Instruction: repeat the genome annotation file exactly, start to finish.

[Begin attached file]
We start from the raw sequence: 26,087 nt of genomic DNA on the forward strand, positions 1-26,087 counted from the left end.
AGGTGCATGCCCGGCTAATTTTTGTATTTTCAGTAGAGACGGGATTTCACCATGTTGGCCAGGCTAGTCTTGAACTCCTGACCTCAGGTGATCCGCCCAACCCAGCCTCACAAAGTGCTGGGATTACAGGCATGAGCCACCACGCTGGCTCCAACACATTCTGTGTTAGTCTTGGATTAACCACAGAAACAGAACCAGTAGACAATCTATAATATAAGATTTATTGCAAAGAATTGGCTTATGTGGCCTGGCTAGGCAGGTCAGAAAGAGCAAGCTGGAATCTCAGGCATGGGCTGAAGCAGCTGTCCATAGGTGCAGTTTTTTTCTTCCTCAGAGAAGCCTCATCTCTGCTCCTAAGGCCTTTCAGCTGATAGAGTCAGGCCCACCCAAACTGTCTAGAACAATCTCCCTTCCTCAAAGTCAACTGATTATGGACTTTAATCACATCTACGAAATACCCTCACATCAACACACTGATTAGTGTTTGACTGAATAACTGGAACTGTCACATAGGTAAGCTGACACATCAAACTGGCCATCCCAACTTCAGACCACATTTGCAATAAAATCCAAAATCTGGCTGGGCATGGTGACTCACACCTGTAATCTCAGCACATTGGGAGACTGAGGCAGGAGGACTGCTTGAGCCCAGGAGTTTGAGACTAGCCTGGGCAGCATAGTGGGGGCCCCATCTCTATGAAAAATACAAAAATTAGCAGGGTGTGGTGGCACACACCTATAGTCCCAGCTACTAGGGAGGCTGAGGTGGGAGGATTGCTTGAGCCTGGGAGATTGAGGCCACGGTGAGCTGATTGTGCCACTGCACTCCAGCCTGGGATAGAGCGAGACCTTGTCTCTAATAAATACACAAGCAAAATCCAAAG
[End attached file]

We start from the raw sequence: 26,087 nt of genomic DNA on the forward strand, positions 1-26,087 counted from the left end.
AGGTGCATGCCCGGCTAATTTTTGTATTTTCAGTAGAGACGGGATTTCACCATGTTGGCCAGGCTAGTCTTGAACTCCTGACCTCAGGTGATCCGCCCAACCCAGCCTCACAAAGTGCTGGGATTACAGGCATGAGCCACCACGCTGGCTCCAACACATTCTGTGTTAGTCTTGGATTAACCACAGAAACAGAACCAGTAGACAATCTATAATATAAGATTTATTGCAAAGAATTGGCTTATGTGGCCTGGCTAGGCAGGTCAGAAAGAGCAAGCTGGAATCTCAGGCATGGGCTGAAGCAGCTGTCCATAGGTGCAGTTTTTTTCTTCCTCAGAGAAGCCTCATCTCTGCTCCTAAGGCCTTTCAGCTGATAGAGTCAGGCCCACCCAAACTGTCTAGAACAATCTCCCTTCCTCAAAGTCAACTGATTATGGACTTTAATCACATCTACGAAATACCCTCACATCAACACACTGATTAGTGTTTGACTGAATAACTGGAACTGTCACATAGGTAAGCTGACACATCAAACTGGCCATCCCAACTTCAGACCACATTTGCAATAAAATCCAAAATCTGGCTGGGCATGGTGACTCACACCTGTAATCTCAGCACATTGGGAGACTGAGGCAGGAGGACTGCTTGAGCCCAGGAGTTTGAGACTAGCCTGGGCAGCATAGTGGGGGCCCCATCTCTATGAAAAATACAAAAATTAGCAGGGTGTGGTGGCACACACCTATAGTCCCAGCTACTAGGGAGGCTGAGGTGGGAGGATTGCTTGAGCCTGGGAGATTGAGGCCACGGTGAGCTGATTGTGCCACTGCACTCCAGCCTGGGATAGAGCGAGACCTTGTCTCTAATAAATACACAAGCAAAATCCAAAG